strength of acid. As the electronegativity of A increases, the strength of acid will increase.
For example in the second period elements Increasing order in acid strength is CH
4
<<NH
3
<< H
2
O <<
HF.
Explain: Hydrolysis.
Water is dissociated to a very small extent into
( ) a q
H
+
and
( )
ions.
2 ( ) ( ) ( ) l aq a q
H O H OH
+
+
In pure water concentration of
( ) a q
H
+
and
( )
ions are equal. Pure water is neutral.
A salt is produced by neutralization of acid and base. We may expect that the solutions of salt are
neutral.
But in reality, it is found that on dissolution of salt into water, it remains neutral or in some cases, it
turns acidic or basic.
The phenomenon of interaction of cations and anions of the salt with
( ) a q
H
+
and
( )
ions
furnished by water is known as salt hydrolysis.
Thus, we can say that hydrolysis is reverse reaction than neutralization. For convenient study of
hydrolysis, salt are classified into different categories.
Explain Salt of strong acid and strong base are neutral[2marks]
This group includes salts like NaCl, KCl , NaNO
2
Na
2
SO
4
etc. Let us consider the hydrolysis of salt KCl
ionisation of salt KCl furnishes K
+
and Cl

ions.
Its hydrolysis is as under
( ) aq
KCl +
2 ( ) l
H O
( ) aq
K
+
+
( ) aq
Cl

+
( ) a q
H
+
+
( )
In above reaction strong acid ( HCl ) and strong base ( KOH ) are produced. As both are completely
ionised, number of
( ) a q
H
+
ions as well as
( )
ions in solution are equal.
Therefore, the aqueous solution of KCl i.e. salt of strong acid and strong base is neutral.
Explain Salt of strong acid and weak base are acidic in nature. [2marks]
This group includes salts like CuSO
4
NH
4
Cl ZnCl
2
. Al (NO
3
)
3
FeCl
3
...etc.
Consider the salt FeCl
3
.When FeCl
3
is dissolved in water, it ionises
3
( ) aq
Fe
+
and
( ) aq
Cl

ions.
These ions react with water in order to hydrolyse.
3
FeCl
3
( ) aq
Fe
+
+
( ) aq
Cl

3( ) aq
FeCl +
2 ( ) l
H O
3
( ) aq
Fe
+
+
( ) aq
Cl

ionization
3
( ) aq
Fe
+
+ 3
2 ( ) l
H O
3( )
( )
aq
Fe OH + 3
( ) a q
H
+
hydrolysis
During hydrolysis of FeCl
3
a weak base Fe(OH)
3
and strong acidic ion
( ) a q
H
+
are produced. The
base is weak and dissociates very feebly. Thus concentration of
( ) a q
H
+
ions is in excess compared
to
( ) a q
OH

ions in the solution. Solution is therefore acidic.


Actually when weak base is formed during the process hydrolysis it disturbs the equilibrium
established between water and its ions.
Nirav Sir Page 12
When the net reaction again reaches the equilibrium, the concentration of
( ) a q
H
+
ions exceeds
the concentration of
( )
making the solution acidic.
The equilibrium constant of hydrolysis reaction is known as hydrolysis constant
w
h
b
K
K
K
= Where, K
h
= hydrolysis constant K
w
= ionic product of water K
b
= ionisation constant of weak base formed by
hydrolysis of salt.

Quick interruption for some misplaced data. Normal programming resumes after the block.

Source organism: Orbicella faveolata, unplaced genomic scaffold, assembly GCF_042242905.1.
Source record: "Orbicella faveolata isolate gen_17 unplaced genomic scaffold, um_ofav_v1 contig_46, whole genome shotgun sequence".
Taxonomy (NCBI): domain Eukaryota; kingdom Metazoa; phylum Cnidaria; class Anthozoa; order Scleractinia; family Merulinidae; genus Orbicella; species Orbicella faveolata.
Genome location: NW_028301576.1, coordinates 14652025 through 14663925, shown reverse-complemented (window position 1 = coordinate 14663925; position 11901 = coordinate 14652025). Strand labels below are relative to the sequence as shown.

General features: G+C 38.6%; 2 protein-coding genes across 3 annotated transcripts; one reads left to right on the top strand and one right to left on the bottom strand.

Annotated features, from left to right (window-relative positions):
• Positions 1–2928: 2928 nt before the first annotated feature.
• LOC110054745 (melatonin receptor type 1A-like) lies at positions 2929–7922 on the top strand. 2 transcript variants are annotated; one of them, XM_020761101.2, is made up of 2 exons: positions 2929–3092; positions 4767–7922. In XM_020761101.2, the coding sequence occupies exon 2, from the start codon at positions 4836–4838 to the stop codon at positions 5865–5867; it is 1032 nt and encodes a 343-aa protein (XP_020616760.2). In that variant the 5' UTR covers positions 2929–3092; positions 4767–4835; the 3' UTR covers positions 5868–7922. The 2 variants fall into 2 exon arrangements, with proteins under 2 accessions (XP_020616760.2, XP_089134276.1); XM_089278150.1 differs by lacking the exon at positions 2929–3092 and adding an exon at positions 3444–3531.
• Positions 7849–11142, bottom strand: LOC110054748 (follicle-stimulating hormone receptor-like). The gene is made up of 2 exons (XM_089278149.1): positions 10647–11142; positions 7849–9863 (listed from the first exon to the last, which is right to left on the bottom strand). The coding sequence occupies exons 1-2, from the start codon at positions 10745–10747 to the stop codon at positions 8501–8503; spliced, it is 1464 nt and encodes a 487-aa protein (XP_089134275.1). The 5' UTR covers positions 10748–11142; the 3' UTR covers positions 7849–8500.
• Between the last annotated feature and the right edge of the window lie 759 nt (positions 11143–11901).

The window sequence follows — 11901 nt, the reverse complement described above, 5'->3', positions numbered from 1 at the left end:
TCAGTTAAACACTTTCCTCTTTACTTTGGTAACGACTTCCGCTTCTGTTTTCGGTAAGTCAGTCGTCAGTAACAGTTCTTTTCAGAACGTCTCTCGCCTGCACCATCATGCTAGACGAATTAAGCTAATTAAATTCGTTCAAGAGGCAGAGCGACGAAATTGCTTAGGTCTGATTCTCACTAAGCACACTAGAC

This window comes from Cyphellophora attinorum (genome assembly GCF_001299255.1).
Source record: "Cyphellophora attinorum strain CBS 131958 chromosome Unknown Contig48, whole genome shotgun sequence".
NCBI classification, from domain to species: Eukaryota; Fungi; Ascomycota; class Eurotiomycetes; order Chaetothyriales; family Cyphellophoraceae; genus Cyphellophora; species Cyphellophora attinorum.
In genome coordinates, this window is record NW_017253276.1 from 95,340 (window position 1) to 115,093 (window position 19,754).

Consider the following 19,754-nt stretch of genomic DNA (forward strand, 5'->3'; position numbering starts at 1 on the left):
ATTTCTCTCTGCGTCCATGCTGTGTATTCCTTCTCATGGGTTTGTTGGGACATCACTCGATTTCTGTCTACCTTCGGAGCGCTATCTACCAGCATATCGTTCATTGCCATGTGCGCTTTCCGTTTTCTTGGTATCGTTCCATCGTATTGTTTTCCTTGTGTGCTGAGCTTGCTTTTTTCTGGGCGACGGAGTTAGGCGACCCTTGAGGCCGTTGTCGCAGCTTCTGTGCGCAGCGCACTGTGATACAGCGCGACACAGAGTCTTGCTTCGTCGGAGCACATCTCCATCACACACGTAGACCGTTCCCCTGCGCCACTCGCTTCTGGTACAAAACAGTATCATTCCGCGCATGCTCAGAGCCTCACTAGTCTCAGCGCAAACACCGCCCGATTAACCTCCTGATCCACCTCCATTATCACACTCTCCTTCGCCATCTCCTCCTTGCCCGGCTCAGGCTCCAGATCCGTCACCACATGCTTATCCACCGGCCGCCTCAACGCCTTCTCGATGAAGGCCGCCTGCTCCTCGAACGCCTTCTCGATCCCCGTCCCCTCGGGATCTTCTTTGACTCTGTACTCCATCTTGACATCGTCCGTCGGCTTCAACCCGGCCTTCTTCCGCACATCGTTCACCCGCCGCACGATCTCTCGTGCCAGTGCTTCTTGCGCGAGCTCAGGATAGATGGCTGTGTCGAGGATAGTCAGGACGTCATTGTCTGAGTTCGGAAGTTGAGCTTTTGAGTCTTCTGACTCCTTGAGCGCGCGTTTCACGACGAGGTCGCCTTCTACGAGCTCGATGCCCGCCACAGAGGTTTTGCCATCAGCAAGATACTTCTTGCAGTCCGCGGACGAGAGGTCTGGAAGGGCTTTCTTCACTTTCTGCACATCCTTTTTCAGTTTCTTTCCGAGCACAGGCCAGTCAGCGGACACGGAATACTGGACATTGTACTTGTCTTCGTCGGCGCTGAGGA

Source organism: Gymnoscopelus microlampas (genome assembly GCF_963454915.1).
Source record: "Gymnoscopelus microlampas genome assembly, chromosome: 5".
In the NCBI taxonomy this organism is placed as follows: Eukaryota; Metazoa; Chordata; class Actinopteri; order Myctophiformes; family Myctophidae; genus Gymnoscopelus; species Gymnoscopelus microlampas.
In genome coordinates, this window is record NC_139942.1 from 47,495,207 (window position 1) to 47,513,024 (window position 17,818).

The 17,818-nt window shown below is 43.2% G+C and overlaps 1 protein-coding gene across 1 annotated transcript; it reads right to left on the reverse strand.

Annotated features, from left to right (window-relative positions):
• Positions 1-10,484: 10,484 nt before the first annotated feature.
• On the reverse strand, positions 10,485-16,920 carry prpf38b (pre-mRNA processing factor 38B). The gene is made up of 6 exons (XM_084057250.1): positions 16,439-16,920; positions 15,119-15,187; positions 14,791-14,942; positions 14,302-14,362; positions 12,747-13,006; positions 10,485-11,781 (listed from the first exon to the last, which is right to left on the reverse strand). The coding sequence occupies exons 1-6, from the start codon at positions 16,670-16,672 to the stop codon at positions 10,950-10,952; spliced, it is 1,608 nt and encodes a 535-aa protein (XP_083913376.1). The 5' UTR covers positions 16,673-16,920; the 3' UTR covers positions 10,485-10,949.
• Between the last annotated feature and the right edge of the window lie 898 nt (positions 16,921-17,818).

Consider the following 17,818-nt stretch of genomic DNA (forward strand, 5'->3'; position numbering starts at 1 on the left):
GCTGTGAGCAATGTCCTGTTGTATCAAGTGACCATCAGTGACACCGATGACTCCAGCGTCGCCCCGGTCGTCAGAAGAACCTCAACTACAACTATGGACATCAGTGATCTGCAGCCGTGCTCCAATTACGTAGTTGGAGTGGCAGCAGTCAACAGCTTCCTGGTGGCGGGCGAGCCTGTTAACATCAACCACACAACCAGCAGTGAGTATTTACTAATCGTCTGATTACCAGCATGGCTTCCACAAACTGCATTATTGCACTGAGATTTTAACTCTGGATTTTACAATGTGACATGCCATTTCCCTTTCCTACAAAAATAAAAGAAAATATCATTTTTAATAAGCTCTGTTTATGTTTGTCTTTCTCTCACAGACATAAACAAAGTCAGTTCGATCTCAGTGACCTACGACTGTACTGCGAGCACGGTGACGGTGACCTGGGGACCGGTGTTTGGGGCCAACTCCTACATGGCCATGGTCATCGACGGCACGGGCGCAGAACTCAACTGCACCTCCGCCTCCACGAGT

Explain salt of weak acid and strong base are basic in nature. [2marks]
This group includes salts like CH
3
COONa, NaCN, Na
2
CO
3,
K
2
CO
3
... etc. Let us consider the sail
CH
3
COONa (sodiumacetate).
3 2 ( ) 3 ( ) ( ) l aq aq
CH COONa H O CH COO Na
+
+ + ionization
3 ( ) 2 ( ) 3 ( ) ( ) aq l aq aq
CH COO H O CH COOH OH

+ + hydrolysis
In the hydrolysis of CH
3
COONa a weak acid CH
3
COOH and a strong basic ion
( )
are produced.
The acid is weak and hence ionises very feebly. Therefore as compared to
( ) a q
H
+
ions the
( )
ions are in excess and hence the solution show basic property.
Actually when weak acid is formed during the process hydrolysis, it disturbs the equilibrium
established between water and its ions.
When the net reaction again reaches equilibrium, the concentration of
( )
ions exceeds the
concentration of
( ) a q
H
+
ions.
This makes the solution to exhibit basic property. The equilibrium constant of hydrolysis reaction is
known as hydrolysis constant
w
h
a
K
K
K
= Where, K
h
= hydrolysis constant K
w
= ionic product of water
K
a
= ionisation constant of weak acid formed by hydrolysis of salt. Solution of CH
3
COONa is basic in
nature
Salt of weak base and weak acid.
This group includes salts like ( NH
4
)
2
CO
3,
( NH
4
)
2
C
2
O
4
, CH
3
COONH
4
etc.on dissolution in water, these
salts produce acid as well as base of weak strength.
2
4 2 3( ) 2 ( ) 4 2 3
( ) 2 2
aq l
NH CO H O NH OH H CO + +
During hydrolysis of above kind of salt, both acid and base produced are weak dissociation feebly.
Thus nature of the solution depends upon the extent of dissociation of acid and base.
For e. g. solution of (NH
4
)
2
CO
3
is basic, ammonium oxalate ( NH
4
)
2
C
2
0
4
shows acidic nature while
CH
3
COONH
4
shows neutral solution character.
In such salts nature of solution depends on the strength of weak acid and base.
If acid is strong than the base then the solution is acidic. While if base is strong than acid then the
solution is basic in nature.
For such salts hydrolysis constant
.
w
h
a b
K
K
K K
=
Explain calculation of pH for salt of strong base and weak acid.
CH
3
COONa is a salt of strong base and weak acid. It will ionised as follows.
3 2 ( ) 3 ( ) ( ) l aq aq
CH COONa H O CH COO Na
+
+ + ionization

3
CH COONa hydrolised as follows.
3 ( ) 2 ( ) 3 ( ) ( ) aq l aq aq
CH COO H O CH COOH OH

+ +
Hydrolysis constant for sodium acetate is
3
3
[ ][ ]
[ ]
h
CH COOH OH
K
CH COO

= ________(1)
In aqueous solution water has following equilbria.
Nirav Sir Page 13
2 ( ) ( ) ( ) l aq aq
H O H OH
+
+ =
( )
[
( )
] ________(2)
For weak acid acetic acid
3 3
3
[ ][ ]
[ ]
a
CH COO H O
K
CH COOH
+
= __________(3)
On multiplying equation 1 and 3 and dividing them by 2 gives
1
h a
w
K K
K

=
w
h
a
K
K
K
=
As self ionisation of water is ignored so concentration of OH

ion is due to hydrolysis of salt only. So


concentration of
3
[ ] [ ] CH COO OH

= .
2
3
[ ]
[ ]
w
h
a
K OH
K
K
CH COO

= =
If the original concentration of the salt is c M then at equilibrium
2
[ ]
w
h
a
K OH
K
K c

= =
[ ] .
W
a
K
OH c
K

= Now from the value of [OH

] pOH can be calculated.


Similarly for the salt of strong acid and weak base like NH